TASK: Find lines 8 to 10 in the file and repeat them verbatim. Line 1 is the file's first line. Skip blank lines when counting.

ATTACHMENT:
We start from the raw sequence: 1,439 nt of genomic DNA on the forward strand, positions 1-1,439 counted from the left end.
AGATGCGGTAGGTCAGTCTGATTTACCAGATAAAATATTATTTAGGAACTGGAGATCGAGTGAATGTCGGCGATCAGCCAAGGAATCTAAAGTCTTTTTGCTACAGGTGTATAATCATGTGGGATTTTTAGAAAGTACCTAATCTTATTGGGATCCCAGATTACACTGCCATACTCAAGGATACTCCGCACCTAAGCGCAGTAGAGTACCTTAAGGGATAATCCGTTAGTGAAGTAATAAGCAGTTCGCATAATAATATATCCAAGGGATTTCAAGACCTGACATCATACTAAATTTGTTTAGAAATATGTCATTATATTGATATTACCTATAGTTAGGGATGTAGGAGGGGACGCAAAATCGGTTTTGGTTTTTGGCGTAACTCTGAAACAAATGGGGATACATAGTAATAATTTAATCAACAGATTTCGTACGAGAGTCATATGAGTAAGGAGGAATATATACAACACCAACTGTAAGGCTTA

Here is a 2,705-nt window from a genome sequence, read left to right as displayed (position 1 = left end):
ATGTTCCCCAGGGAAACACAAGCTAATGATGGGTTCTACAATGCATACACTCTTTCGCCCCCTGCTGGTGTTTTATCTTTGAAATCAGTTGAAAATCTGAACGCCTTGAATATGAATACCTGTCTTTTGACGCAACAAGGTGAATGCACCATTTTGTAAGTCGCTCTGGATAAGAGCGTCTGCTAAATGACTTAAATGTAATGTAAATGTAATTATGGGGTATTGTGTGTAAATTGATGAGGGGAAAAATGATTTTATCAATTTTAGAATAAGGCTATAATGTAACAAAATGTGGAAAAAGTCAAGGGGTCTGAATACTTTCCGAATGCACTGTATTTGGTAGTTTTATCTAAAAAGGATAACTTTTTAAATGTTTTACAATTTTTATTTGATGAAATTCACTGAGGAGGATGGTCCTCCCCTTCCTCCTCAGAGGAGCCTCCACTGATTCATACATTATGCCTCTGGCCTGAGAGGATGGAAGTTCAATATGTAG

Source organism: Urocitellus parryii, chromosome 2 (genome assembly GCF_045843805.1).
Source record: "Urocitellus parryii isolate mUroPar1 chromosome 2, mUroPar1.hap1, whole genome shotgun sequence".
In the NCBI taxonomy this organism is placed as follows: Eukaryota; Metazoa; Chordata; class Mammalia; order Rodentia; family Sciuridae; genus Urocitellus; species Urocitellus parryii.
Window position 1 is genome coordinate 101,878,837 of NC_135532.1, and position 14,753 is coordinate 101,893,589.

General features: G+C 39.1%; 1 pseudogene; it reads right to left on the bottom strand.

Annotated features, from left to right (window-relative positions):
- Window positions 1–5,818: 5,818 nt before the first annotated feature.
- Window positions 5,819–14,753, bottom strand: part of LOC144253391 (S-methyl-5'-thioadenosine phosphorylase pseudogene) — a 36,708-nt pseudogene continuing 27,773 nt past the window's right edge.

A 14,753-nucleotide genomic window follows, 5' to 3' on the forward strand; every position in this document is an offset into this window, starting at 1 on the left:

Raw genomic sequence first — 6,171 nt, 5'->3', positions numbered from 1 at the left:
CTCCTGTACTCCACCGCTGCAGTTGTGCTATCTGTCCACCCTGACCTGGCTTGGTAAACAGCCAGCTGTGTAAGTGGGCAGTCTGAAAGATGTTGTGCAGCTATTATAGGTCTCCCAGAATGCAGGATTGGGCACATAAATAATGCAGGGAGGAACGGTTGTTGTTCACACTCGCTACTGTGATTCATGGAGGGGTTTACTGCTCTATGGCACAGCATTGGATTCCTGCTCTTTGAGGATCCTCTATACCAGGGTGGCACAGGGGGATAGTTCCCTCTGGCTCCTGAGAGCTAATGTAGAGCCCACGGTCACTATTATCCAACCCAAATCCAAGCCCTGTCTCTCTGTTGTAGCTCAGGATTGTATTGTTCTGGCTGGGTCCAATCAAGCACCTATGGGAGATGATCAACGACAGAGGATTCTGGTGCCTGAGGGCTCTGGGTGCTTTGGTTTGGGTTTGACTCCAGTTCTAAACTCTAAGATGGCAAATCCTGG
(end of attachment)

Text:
Window position 1 is genome coordinate 101,878,837 of NC_135532.1, and position 14,753 is coordinate 101,893,589.

General features: G+C 39.1%; 1 pseudogene; it reads right to left on the bottom strand.

Annotated features, from left to right (window-relative positions):